My friend Lynne Cox is the author of the memoirs Swimming to Antarctica and Grayson. She is also one of the best open-water swimmers of all time. In October 1992 we went on a driving tour of Alaska together, and wrote up the story for Westways magazine. At the time, Lynne was well known as a swimmer (she had swum the Bering Strait a few years earlier) but not as a writer. Her goal, she said, was to publish something in The New Yorker. Sure, I said (name a writer who doesn't want to publish something in The New Yorker). In 1994, she spent a few weeks at my apartment in New York, working on a memoir about her swimming career and shopping for an agent. The latter was a frustrating experience and the manuscript languished. I moved to Tanzania, and we lost touch. Then, in 2003, I opened up The New Yorker—and there was Lynne's byline! Read on for the behind-the-scenes story of our Alaskan road trip, for which we gave ourselves the pseudonyms Mad Dog (Lynne) and Booh (me).
The Alaskan Adventures of Mad Dog and Booh
By Sara Tucker and Lynne Cox
It was Booh who first proposed that she and Mad Dog take "the trip that Thelma and Louiseshould have taken." But Booh had been picturing something along the lines of a vintage Thunderbird convertible, equipped with a CD player, speeding across the Arizona desert. They would spend a week or two catching fish and frying them over a campfire, rafting down the Colorado, and shooting pool with gentleman cowboys.
It was Mad Dog who said, "That's too boring. What about Alaska?"
Their plan was to make a loop that went north as far as Fairbanks and south as far as Homer before returning to Anchorage. Using a map and a calculator, Mad Dog figured the trip would be about a thousand miles. (It turned out to be twice that.)
For the first two days, they drove around Anchorage, which in mid-October was cold and sleepy. They ate mounds of succulent crab claws at Gwennie's and juicy halibut at the Hilton. They got an introduction to Alaskan culture at the Museum of History and Art and an advanced course at Mr. Whitekeys' Fly-by-Night Club, where a musical revue billed as "the Alaskan show that the department of tourism does not want you to see" was packing 'em in.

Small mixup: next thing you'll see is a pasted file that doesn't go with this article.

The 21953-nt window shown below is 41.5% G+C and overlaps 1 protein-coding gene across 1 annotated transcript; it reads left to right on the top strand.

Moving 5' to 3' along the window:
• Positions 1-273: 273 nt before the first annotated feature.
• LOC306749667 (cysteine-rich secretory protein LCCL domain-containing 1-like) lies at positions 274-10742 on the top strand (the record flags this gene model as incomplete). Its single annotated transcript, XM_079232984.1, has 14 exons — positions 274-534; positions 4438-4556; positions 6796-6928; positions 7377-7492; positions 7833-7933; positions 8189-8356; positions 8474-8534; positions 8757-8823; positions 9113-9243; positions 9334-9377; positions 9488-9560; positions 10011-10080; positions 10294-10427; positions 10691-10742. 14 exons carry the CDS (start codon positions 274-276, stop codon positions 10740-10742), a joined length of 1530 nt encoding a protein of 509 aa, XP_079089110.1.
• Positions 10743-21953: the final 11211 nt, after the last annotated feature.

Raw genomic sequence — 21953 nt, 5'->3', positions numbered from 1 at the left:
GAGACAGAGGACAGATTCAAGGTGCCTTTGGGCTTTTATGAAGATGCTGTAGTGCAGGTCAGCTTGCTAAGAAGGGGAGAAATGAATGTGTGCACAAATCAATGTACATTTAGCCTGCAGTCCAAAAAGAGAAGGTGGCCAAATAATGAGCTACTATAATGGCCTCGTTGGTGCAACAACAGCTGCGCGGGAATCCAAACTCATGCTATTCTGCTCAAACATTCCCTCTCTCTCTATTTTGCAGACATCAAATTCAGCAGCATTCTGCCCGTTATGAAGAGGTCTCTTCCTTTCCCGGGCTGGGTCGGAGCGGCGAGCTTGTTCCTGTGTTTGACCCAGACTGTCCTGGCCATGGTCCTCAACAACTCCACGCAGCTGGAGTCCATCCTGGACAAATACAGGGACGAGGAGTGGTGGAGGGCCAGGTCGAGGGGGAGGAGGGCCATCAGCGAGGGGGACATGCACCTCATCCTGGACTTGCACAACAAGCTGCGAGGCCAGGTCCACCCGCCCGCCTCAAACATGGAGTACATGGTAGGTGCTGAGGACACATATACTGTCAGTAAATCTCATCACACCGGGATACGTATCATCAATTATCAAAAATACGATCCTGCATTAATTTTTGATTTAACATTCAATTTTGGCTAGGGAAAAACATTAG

Now the two of them were ready for the open road.
Here I must confess that both Lynne and I had flunked the off-road driving course that we'd been given prior to our Alaskan adventure. The instructor, Joe, was an editor for Four-Wheeler magazine, and Lynne, who is real good at talking people into stuff, had arranged for him to give us some driving lessons in an ATV park in the high desert east of L.A. Off-road driving sounded like fun, but it was actually pretty hair-raising. You can get into a lot of trouble with an electric winch if you don't know how to use it, and neither one of us did, despite the how-to video that Joe loaned us. The reason our Montero didn't have a stick shift was because Lynne backed that one into a Subaru, a fact that did not make it into the Westways article. The article actually got us in big trouble with the folks at Mitsubishi, who felt we didn't talk enough about the car they had loaned us (which we nicknamed "Buddy"). It was a nice car.
They were driving a borrowed four-wheel-drive Mitsubishi Montero. With fog lights on top, extra gas cans mounted on the rear door, two spare tires and a high-lift jack—not to mention a winch, a CB radio, a package of flares and a first-aid kit—it was ready for just about any challenge the back roads of Alaska had to offer. But neither Booh nor Mad Dog knew much of anything about off-road driving. Booh could drive a stick shift while eating a cheeseburger and wearing a silk blouse, but that would hardly get them out of a ditch.
On their first day out of Anchorage, they drove Buddy as far as Palmer, 40 miles north in the Matanuska-Susitna Valley, and checked in at Glacier House. The bed-and-breakfast inn was built into the side of a butte facing the Knik Glacier and thus had a stupendous view. The Mat-Su was settled 5,000 years ago by ancient Athabaskans and, more recently, homesteaders, miners, railroad workers and Depression-era Midwestern farmers. The region is famous for its giant vegetables (75-pound cabbages, 16-pound stalks of celery). But since it was after harvest, there were no cabbages to be seen, and there wasn't enough snow yet on the valley floor for dogsledding. So Mad Dog and Booh contented themselves with hiking to the top of the butte behind Glacier House.
Our host in Palmer was a guy named Wayne who took one look at Buddy and said, "Nice car; let's drive it out on the glacier." Getting Buddy swallowed up by a crack in the Knik seemed like a sure way to piss off the folks at Mitsubishi, so we declined. Wayne was so disappointed that we offered to let him drive Buddy up onto the roof of his B&B, which was dug into the side of a gently rising slope. We handed Wayne the keys. He drove up onto roof as if he'd done it a million times. We took some pictures. Then Wayne pointed out a 100-foot dropoff at the edge of the slope, a few feet from where Buddy would ideally come to rest after rolling back down off the roof; funny how we hadn't noticed it earlier. To come to a complete halt before hitting the dropoff would take some very nimble maneuvering. Wayne started to pace around, looking nervous. He suggested that one of us might want to take the wheel. No way. Buddy made it off the roof without a scrape, but Wayne managed to sprain his ankle. Until then, I hadn't realized it was possible to sprain an ankle while driving a car. We left Palmer a little more sober than we'd been when we arrived.
To be continued.
To be continued.